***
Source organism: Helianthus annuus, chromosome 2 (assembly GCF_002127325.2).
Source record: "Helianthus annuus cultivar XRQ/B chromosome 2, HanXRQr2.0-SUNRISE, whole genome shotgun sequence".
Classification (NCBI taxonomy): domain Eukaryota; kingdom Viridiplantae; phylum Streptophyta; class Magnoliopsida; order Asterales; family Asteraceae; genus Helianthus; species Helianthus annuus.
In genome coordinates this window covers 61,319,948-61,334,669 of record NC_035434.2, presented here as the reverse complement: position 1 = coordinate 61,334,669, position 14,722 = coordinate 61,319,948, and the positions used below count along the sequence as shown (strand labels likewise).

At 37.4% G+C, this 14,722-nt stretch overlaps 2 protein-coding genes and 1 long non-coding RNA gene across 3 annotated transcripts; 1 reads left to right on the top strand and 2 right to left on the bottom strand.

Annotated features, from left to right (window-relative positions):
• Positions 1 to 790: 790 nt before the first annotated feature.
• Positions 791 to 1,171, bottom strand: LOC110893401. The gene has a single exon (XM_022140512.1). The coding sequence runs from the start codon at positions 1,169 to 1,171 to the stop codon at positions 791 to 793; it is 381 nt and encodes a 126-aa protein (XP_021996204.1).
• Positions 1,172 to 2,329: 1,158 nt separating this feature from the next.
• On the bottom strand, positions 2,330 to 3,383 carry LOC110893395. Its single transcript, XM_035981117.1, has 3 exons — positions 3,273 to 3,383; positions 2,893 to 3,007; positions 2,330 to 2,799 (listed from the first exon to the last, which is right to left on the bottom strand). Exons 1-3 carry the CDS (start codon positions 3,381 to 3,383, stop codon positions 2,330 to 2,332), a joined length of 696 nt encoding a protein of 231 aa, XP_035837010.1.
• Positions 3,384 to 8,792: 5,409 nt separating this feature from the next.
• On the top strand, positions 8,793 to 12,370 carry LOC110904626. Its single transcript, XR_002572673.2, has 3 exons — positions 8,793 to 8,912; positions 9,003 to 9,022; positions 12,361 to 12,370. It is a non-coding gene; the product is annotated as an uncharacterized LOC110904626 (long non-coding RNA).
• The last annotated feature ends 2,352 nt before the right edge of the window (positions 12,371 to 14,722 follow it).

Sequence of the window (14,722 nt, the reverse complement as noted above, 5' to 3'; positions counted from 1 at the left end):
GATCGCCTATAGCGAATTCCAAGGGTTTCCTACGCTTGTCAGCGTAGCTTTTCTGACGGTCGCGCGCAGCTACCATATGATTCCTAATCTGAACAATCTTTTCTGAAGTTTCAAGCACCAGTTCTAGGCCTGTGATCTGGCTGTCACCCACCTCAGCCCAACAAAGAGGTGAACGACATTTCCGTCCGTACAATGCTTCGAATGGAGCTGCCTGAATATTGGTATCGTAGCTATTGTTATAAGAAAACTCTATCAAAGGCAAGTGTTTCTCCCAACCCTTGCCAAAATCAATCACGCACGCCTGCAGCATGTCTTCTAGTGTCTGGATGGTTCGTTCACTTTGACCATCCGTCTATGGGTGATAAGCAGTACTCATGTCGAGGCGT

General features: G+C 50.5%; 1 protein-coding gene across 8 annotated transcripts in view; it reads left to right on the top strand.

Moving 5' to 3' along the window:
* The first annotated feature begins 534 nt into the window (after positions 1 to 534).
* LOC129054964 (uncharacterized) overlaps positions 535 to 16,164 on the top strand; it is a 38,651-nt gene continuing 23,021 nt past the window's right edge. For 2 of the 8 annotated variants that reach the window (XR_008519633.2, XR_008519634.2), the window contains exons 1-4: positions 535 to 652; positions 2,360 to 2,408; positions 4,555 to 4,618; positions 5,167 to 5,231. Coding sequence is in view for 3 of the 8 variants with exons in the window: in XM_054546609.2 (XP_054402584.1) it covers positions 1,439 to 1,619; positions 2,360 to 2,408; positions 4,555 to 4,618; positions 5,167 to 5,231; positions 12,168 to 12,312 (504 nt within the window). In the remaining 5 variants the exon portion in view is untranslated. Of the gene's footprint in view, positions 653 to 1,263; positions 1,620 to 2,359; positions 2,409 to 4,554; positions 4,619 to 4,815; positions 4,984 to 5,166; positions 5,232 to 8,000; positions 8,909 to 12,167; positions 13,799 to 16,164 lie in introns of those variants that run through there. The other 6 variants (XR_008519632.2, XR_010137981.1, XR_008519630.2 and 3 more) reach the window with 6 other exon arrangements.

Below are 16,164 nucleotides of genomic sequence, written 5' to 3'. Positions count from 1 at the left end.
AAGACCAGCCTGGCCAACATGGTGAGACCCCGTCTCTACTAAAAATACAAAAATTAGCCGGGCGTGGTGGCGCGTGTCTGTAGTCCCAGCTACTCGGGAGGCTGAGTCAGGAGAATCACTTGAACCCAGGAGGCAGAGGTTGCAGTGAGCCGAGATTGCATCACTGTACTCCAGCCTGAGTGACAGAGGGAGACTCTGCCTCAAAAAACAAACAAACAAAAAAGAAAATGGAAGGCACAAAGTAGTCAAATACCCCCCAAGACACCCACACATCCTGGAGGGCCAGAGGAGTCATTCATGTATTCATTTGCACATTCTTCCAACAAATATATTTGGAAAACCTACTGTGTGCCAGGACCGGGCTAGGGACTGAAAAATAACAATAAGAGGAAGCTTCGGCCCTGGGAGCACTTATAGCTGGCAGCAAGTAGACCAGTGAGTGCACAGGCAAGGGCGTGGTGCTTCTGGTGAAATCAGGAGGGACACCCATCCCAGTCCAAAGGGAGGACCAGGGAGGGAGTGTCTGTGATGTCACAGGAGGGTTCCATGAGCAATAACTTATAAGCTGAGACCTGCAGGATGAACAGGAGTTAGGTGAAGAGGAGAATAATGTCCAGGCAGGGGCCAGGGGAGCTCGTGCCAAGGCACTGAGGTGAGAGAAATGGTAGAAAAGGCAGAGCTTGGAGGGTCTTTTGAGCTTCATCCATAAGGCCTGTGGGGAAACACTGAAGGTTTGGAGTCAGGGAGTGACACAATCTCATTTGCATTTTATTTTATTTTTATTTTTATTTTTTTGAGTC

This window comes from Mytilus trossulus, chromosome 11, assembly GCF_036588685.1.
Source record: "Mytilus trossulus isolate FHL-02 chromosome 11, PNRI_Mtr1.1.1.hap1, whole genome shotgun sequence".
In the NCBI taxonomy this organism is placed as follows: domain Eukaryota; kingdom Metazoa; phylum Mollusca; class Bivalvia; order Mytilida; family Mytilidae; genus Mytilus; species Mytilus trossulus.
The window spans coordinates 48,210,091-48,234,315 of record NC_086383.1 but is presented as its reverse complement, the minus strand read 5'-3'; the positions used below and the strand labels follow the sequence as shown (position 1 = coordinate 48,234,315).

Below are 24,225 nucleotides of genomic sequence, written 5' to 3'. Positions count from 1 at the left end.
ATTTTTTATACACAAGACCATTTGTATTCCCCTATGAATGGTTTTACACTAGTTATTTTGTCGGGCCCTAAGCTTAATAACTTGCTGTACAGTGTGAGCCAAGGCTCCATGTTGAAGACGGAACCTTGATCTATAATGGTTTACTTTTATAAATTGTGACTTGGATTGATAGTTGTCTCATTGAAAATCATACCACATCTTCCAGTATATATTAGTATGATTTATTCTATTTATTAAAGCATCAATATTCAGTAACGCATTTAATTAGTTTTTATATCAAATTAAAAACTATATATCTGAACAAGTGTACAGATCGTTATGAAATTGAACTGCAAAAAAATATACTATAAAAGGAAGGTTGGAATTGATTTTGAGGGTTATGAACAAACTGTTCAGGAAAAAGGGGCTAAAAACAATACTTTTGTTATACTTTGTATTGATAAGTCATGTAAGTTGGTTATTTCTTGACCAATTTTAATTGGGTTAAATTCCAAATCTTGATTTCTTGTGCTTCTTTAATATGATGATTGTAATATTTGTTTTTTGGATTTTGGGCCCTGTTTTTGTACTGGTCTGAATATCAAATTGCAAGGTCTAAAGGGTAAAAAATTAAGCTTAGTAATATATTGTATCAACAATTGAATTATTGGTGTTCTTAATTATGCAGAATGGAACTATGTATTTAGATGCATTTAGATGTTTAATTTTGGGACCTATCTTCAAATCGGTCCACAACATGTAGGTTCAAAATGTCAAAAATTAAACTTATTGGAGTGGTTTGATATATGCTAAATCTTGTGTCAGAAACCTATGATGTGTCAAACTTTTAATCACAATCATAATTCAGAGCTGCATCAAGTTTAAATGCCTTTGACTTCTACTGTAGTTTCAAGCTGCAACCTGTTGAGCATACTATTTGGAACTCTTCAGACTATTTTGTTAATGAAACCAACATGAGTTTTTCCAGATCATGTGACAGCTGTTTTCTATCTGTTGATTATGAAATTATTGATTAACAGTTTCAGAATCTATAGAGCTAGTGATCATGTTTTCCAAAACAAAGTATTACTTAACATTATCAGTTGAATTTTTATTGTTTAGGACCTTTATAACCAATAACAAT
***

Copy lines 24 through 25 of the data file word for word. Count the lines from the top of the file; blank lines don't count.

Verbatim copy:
In the NCBI taxonomy this organism is placed as follows: domain Eukaryota; kingdom Metazoa; phylum Mollusca; class Bivalvia; order Mytilida; family Mytilidae; genus Mytilus; species Mytilus trossulus.
The window spans coordinates 48,210,091-48,234,315 of record NC_086383.1 but is presented as its reverse complement, the minus strand read 5'-3'; the positions used below and the strand labels follow the sequence as shown (position 1 = coordinate 48,234,315).